The Japanese also viewed the frog as symbolic. In Japanese folklore, there is a hero named Jiraiya, and he rides a giant toad. He’s also a ninja, one who can shape-shift into a toad. Like the Chinese, the Japanese saw frogs and toads as emblematic of good fortune and prosperity.
4. In African Culture
In ancient Egypt, a few deities were part frogs. Some of the Ogdoad of Hermepolis, for example, had frog heads, whereas the others had snake heads; both men and women had human bodies.
The Egyptians viewed these deities as the ones who brought order to the chaotic world after it was first created. Frogs are also common along the Nile because this is an ideal habitat for them. And it’s said that one day the goddess Heket, with her frog head and woman’s body, appeared to protect a woman midst childbirth.
5. In Celtic Culture
In Celtic culture, the frog is seen as a deity with healing powers. Moreover, since they go to die where they are born, the Celts saw this as symbolic of the lifecycle. And in Ireland and Wales, the frog was seen as a tool of witchcraft—something from the underworld that was often used in potions.
It was also widely believed that burning a frog for ashes could stop a hemorrhage and that chewing on this creature while it was alive could stop a toothache.
The Celts also believed that frogs could predict the weather, and if a dark frog was spotted in the community, this was an indication that rain was coming, whereas spotting a light-color frog was thought to be an omen of drought.
6. In Ancient Greek Culture
In ancient Greek culture, the frog was seen as a source of comedy. Take the frogs in the play “The Frogs” by Aristophanes, for example. The chorus is made up of these fun frogs, and they comically harass Dionysus, the god of wine, and Xanthias as they travel to the underworld.
And a frog with an overinflated sense of pride and a silly nature is often something depicted in Aesop’s fables. For example, there’s one where the frogs lack control, so they go to Zeus for guidance. But when the frogs can’t complete a simple task, Zeus, being disappointed with them, has a heron eat them all.
What Frogs Symbolize to Different Religious Groups
1. In Christianity
In the Bible, frogs are infamous for being one of the plagues sent to ancient Egypt in Exodus. Then in the Book of Revelations, they are associated with unclean spirits and negativity. This negative view of frogs explains why they became associated with pagan societies later on.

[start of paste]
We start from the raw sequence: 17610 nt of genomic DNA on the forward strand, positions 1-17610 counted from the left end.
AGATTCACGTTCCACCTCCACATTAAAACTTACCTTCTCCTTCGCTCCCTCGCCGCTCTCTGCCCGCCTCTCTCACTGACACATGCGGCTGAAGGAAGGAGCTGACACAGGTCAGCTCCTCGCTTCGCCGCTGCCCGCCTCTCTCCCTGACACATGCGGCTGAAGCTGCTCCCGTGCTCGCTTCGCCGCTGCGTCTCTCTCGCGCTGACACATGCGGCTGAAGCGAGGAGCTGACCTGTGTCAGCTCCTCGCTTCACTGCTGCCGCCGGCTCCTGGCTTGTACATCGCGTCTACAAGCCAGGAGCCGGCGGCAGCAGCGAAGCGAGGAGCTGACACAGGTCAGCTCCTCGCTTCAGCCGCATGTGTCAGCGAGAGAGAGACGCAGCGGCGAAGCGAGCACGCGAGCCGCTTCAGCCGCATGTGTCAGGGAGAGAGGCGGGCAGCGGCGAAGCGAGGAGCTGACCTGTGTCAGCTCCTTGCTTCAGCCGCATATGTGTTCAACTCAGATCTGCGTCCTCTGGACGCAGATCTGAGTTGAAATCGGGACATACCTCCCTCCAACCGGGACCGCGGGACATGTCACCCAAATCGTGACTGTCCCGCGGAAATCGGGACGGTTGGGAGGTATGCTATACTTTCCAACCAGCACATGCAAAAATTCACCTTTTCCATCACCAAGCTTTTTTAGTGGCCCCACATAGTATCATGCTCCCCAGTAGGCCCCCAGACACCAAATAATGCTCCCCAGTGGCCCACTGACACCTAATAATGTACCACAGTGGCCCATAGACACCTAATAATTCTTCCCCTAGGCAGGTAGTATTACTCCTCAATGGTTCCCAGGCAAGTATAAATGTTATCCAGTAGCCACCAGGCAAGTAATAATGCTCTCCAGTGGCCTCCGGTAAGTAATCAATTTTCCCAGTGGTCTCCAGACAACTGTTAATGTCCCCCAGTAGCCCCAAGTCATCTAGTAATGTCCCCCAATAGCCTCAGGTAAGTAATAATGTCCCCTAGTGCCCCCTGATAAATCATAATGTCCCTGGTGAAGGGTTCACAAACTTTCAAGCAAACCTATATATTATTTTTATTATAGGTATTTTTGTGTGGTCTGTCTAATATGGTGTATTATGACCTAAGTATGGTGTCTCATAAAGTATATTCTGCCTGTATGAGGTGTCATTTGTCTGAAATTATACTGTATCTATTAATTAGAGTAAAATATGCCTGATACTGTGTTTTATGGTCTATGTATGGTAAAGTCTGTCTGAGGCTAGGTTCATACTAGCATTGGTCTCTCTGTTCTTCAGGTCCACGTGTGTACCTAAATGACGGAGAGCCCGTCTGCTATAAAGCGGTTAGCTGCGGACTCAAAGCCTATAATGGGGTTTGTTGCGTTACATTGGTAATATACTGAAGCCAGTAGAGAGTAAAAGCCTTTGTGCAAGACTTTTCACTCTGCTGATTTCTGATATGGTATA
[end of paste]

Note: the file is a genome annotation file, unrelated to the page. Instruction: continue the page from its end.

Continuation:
2. In Islam
In Islam, on the other hand, frogs are revered and regarded as a symbol of devout faith. One story has it that when a frog croaks, it’s really saying “Subhaanah Allaah”, which translates to God is perfect.
And when Nimrod tries to kill Abraham, it’s a frog that saves him. Generally in Islam, it’s believed that you should show frog mercy, as killing one purposefully would be an affront to God.
3. In Hinduism
Frogs and toads fulfill the role of protector in Hinduism, and they’re also emblematic of transformation. Moreover, the lifecycle of a frog is said to mirror the rise and fall of the sun each day.
There’s also a Hindu story that involves a king falling for a beautiful woman named Bheki. He marries her on the condition that they never go near water.
But one day Bheki gets thirsty and requests a glass of water, and when the king gives her what she asked for, she melts and disappears into the sunset, implying that she had turned into a frog.
4. In Buddhism
In Buddhism, the frog is seen as wise and patient. Even though it is cannibalistic, it is not an apex predator, so it serves its place in the food chain. Buddhists also have a lot of appreciation for the singing the frog does.
What Frogs Symbolize in Mythologies and Folklore
The frog is symbolic in numerous mythologies and folklores. In the Olmec tribe’s folklore, there is a frog God that’s made of stone, and to rejuvenate it eats its own skin; this is supposed to be representative of rebirth.
And in Chinese folklore, it is commonly said that frogs are magical and always looking for an opportunity to play tricks.
In Shakespeare, the frog is made even more magical, as they often have jewels embedded in their heads, and these give them magic powers.
Frogs were also depicted as deities by the Aztecs, and of course, there’s that age-old myth that says if you kiss a frog it will turn into a prince or a princess. And in India, it’s thought that if you sit on a frog, you will cause an earthquake.
What Does the Frog Spirit Animal Represent?
Individuals who have the frog as a spirit animal do well with transitioning. They also can control their emotions better because they’re patient. As a spirit, the frog is a powerful animal, and it’s a first-rate spirit guide, in large part because it doesn’t act in haste.
It’s also viewed as the spirit of cleansing, so if cleansing is what you need in life, embrace the power of the frog spirit. If wealth and prosperity are what you’re after, you can call on the spirit of the money frog.
If you’re inclined to underestimate the power a spirit can wield, consider why so many Native Americans had the frog on their totems. These amphibians would bring good luck and prosperity to a tribe, and it can be said that those tribes which shunned the frog totem usually experienced hardship.
For millennia, human beings have been living in harmony with frogs. That being said, frogs have devastated human cultures on numerous occasions, but by and large, frogs do more good than they cause harm.
While they may or may not be a source of magic, what is true is that frog clans aren’t going anywhere, and as long as they’re around, human beings will continue to see them as symbolic.